Category: Suicide and Self-Injury

PS4- #B33 - Anxiety Sensitivity Subfactors Differentially Predict Interpersonal Suicide Risk

Friday, Nov 17
12:15 PM – 1:15 PM
Location: Indigo Ballroom CDGH, Level 2, Indigo Level

Keywords: Anxiety Sensitivity | Suicide | Risk / Vulnerability Factors

Anxiety sensitivity (AS), or a “fear of fear”, has been identified as a risk factor for a number of psychological disorders and has also been associated with suicide risk. Recent work has sought to refine our understanding of the relationship between AS and suicidality by looking at how the three AS subfactors (cognitive, social, and physical) relate to suicidal ideation and past suicide attempt history; however, few studies have explored these associations within the context of the interpersonal-psychological theory of suicide (IPTS; Joiner, 2005). The current study examined the relationship between the three IPTS domains (perceived burdensomeness, thwarted belongingness, and acquired capability), overall AS, and each of the three AS subfactors. Participants (N = 308) were recruited through Amazon’s Mechanical Turk, an online survey platform through which individuals can remotely complete questionnaires. When controlling for depressive and anxiety symptoms, gender, and age, greater overall AS predicted lower acquired capability (β = -.33, t(207) = -3.63, p < .001) but was not a significant predictor of either perceived burdensomeness (β = .11, t(207) = 1.57, p = .12) or thwarted belongingness (β = .13, t(207) = 1.80, p = .07). On the other hand, each AS subfactor was uniquely associated with one of the three IPTS domains: greater cognitive AS uniquely predicted greater perceived burdensomeness (β = .15, t(205) = 2.06, p = .04), increased social AS uniquely predicted greater thwarted belongingness (β = .22, t(205) = 3.25, p = .001), and lower physical AS uniquely predicted increased acquired capability for suicide (β = -.34, t(205) = -3.64, p < .001). Our results suggest that the three AS subfactors, rather than overall AS, provide us with more nuanced information about an individual’s interpersonal suicide risk. This knowledge could be used to better tailor interventions, such that they specifically target the type of AS associated with a given suicide risk factor.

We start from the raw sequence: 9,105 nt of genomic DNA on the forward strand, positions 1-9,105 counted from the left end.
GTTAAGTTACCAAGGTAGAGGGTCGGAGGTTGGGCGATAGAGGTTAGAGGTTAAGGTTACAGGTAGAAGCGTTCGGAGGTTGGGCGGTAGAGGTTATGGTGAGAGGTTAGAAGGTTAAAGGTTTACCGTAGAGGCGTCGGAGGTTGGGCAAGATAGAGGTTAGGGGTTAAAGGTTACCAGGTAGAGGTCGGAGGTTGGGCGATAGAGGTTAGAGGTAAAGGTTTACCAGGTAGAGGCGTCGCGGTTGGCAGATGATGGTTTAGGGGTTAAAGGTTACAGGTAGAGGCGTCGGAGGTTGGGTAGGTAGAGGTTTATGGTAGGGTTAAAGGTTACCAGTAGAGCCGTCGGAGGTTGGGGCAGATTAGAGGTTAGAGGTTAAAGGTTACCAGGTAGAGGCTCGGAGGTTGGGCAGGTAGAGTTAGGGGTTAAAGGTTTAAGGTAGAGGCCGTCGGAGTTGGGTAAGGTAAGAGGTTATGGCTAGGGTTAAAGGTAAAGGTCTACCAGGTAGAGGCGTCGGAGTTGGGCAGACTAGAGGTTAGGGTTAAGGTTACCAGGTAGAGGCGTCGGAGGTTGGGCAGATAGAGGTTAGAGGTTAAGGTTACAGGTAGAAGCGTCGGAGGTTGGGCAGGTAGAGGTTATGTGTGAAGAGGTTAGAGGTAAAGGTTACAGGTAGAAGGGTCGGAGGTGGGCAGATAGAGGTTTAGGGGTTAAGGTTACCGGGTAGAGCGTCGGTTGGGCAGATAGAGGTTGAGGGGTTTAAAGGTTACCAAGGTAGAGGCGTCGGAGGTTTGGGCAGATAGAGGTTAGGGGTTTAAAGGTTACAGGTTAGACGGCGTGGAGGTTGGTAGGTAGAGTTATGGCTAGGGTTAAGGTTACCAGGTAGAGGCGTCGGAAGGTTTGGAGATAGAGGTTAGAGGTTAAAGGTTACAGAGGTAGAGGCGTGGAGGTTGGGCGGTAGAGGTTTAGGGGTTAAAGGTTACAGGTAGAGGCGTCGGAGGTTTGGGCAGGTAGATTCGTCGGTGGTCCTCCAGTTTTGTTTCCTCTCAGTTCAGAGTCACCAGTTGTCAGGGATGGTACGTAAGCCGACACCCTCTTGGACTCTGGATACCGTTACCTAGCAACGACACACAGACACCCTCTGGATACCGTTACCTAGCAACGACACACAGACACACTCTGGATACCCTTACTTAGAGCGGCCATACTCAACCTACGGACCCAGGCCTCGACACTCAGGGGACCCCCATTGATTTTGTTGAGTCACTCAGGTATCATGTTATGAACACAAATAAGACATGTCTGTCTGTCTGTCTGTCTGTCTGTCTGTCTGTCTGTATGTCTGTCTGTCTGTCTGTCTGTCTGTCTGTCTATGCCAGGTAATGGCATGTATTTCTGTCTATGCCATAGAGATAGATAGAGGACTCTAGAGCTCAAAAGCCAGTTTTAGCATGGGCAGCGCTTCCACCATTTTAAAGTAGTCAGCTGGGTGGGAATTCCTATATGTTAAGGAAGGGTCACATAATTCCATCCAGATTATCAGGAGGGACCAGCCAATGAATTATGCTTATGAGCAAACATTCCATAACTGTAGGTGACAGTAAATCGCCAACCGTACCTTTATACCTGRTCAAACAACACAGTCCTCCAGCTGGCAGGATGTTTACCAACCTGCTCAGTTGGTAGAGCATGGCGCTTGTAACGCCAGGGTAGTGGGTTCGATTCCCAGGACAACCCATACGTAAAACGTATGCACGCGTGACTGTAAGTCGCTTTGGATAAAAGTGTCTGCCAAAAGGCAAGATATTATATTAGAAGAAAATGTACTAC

Stephanie E. Hudiburgh

University of Miami
Coral Gables, Florida

Ashley M. Shaw

Graduate Student
University of Miami; Massachusetts General Hospital/Harvard Medical School
Hollywood, Florida

Kimberly A. Arditte Hall

Advanced Research Fellow in Women's Mental Health
National Center for PTSD/VA Boston Healthcare System; Boston University School of Medicine

Kiara R. Timpano

Assistant Professor
University of Miami
Coral Gables, Florida